An insurer has won the first jury trial on coverage for Covid-19 business interruption losses after a federal jury in the Western District of Missouri issued a verdict in favor of The Cincinnati Insurance Company in K.C. Hopps Ltd. v. Cincinnati Insurance Co., Case No. 4:20-cv-437 (W.D. Mo. 2021). In K.C. Hopps, the insured, K.C. Hopps Ltd. (“Hopps”), owned and operated bars, restaurants, catering services, and event spaces in the Kansas City metropolitan area. In response to the Covid-19 pandemic, civil authorities in Missouri and Kansas issued stay-at-home orders in March of 2020. In accordance with the orders, Hopps’ operations were limited to delivery, drive-through, and carry-out services. Hopps submitted a claim to its insurer, Cincinnati Insurance Company, for coverage under its commercial property policy for “Business Interruption due to COVID-19,” and Cincinnati denied the claim. Hopps then filed suit against Cincinnati, seeking coverage under the policy’s Business Income, Extra Expense, Civil Authority, and Ingress and Egress coverage provisions.
The policy at issue provided coverage for “the actual loss of ‘Business Income’ [the insured] sustain[ed] due to the necessary ‘suspension’ of [the insured’s] ‘operations’ during the ‘period of restoration.’” The policy specified that the “suspension” must be “caused by direct ‘loss’ to property at a ‘premises’ caused by or resulting from any Covered Cause of Loss.” The policy further provided coverage for “Extra Expense” sustained during the “period of restoration.” The policy defined “loss” as “accidental physical loss or accidental physical damage,” but did not define the terms “physical loss” or “physical damage.” The policy defined “period of restoration” as beginning at the time of direct “loss” and ending at the time of repair, resumption of business at a new permanent location, or a specified number of months after “direct physical ‘loss.’”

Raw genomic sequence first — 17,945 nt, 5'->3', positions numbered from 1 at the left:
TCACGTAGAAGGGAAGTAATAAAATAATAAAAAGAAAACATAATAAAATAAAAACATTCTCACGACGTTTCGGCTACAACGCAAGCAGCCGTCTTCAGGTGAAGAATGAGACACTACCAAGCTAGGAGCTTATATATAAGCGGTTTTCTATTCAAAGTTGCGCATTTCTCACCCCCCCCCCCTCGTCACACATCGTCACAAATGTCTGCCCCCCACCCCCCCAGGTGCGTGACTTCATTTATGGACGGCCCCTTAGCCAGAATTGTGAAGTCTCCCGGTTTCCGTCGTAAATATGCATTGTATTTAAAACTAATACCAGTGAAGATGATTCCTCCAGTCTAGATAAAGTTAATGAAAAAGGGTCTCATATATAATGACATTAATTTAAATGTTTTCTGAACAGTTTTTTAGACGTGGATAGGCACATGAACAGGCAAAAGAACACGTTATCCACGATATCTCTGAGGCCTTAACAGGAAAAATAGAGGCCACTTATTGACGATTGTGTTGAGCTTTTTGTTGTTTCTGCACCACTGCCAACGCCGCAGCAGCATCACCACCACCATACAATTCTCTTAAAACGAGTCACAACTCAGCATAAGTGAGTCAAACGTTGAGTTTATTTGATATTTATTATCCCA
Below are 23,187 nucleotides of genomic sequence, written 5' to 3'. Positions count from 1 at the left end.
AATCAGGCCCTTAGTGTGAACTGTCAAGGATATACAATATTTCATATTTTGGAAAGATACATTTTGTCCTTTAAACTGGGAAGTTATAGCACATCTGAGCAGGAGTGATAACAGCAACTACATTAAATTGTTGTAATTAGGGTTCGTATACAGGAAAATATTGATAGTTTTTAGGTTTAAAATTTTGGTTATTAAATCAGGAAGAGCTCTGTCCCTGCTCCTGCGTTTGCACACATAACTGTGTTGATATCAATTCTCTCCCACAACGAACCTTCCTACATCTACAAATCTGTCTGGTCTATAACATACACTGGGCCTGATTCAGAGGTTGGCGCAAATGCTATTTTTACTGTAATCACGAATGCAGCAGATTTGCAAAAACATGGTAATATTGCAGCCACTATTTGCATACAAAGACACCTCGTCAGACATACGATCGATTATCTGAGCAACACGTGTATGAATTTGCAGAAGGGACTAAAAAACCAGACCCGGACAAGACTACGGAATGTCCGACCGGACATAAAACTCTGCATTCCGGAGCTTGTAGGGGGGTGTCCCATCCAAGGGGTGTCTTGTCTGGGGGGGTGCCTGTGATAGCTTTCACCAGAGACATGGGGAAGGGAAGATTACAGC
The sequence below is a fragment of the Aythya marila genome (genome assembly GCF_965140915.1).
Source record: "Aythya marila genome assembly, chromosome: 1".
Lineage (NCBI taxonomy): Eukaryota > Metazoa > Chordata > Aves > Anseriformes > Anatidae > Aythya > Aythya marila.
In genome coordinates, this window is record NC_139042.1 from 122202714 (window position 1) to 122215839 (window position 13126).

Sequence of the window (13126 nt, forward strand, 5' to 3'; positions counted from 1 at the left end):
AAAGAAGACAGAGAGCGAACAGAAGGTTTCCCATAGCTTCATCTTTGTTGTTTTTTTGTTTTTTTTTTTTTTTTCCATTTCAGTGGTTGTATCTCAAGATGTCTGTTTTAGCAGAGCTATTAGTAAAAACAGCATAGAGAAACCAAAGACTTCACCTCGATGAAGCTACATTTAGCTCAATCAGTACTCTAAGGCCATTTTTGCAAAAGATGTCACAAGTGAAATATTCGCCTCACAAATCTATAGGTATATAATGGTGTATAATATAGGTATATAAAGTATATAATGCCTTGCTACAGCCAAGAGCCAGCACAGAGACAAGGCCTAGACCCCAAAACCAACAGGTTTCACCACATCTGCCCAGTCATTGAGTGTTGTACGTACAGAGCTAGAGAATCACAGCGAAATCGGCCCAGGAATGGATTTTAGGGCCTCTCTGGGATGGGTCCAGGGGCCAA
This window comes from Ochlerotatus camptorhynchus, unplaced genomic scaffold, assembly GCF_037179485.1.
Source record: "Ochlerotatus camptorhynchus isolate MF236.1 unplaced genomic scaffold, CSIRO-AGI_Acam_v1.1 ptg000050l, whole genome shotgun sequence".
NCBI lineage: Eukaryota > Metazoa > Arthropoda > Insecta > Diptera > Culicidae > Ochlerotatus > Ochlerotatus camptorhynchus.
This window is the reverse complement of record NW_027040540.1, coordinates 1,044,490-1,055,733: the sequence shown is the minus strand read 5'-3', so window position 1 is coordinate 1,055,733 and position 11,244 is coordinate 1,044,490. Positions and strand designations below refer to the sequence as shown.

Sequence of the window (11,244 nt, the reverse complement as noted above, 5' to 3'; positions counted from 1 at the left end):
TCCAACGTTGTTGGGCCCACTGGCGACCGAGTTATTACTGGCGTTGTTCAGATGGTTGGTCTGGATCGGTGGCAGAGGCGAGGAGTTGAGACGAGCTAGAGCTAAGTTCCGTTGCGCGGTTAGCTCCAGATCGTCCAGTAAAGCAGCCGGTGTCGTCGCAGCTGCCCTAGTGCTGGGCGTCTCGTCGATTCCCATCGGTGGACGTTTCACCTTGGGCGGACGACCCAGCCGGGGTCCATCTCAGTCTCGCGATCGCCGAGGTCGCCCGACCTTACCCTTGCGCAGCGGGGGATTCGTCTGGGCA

The policy’s Civil Authority provision provided coverage for business income loss and extra expense “caused by action of civil authority that prohibits access” to a premises other than covered property, provided that: (a) access to the area immediately surrounding the damaged property is prohibited by civil authority as a result of the damage; and (b) the action of civil authority is taken in response to dangerous physical conditions resulting from the damage or to enable the civil authority to have unimpeded access to the damaged property. The Ingress and Egress provision provided coverage for business income loss and extra expense caused by “the prevention of existing ingress or egress at a ‘premises’ shown in the Declarations due to direct ‘loss’ by a Covered Cause of Loss at a location contiguous to such ‘premises.’”
Both parties moved for summary judgment. In its motion for summary judgment, Cincinnati argued that Hopps failed to demonstrate that SARS-CoV-2 caused physical loss or physical damage to Hopps’ property because Hopps did not have any evidence that the virus was present on its premises; Hopps used its premises throughout the relevant time; and the virus did not render its property unsafe. Cincinnati further argued that Hopps never sustained an “actual loss” as required for Business Income coverage; was not entitled to Civil Authority coverage or Ingress and Egress coverage; and that certain policy exclusions precluded coverage.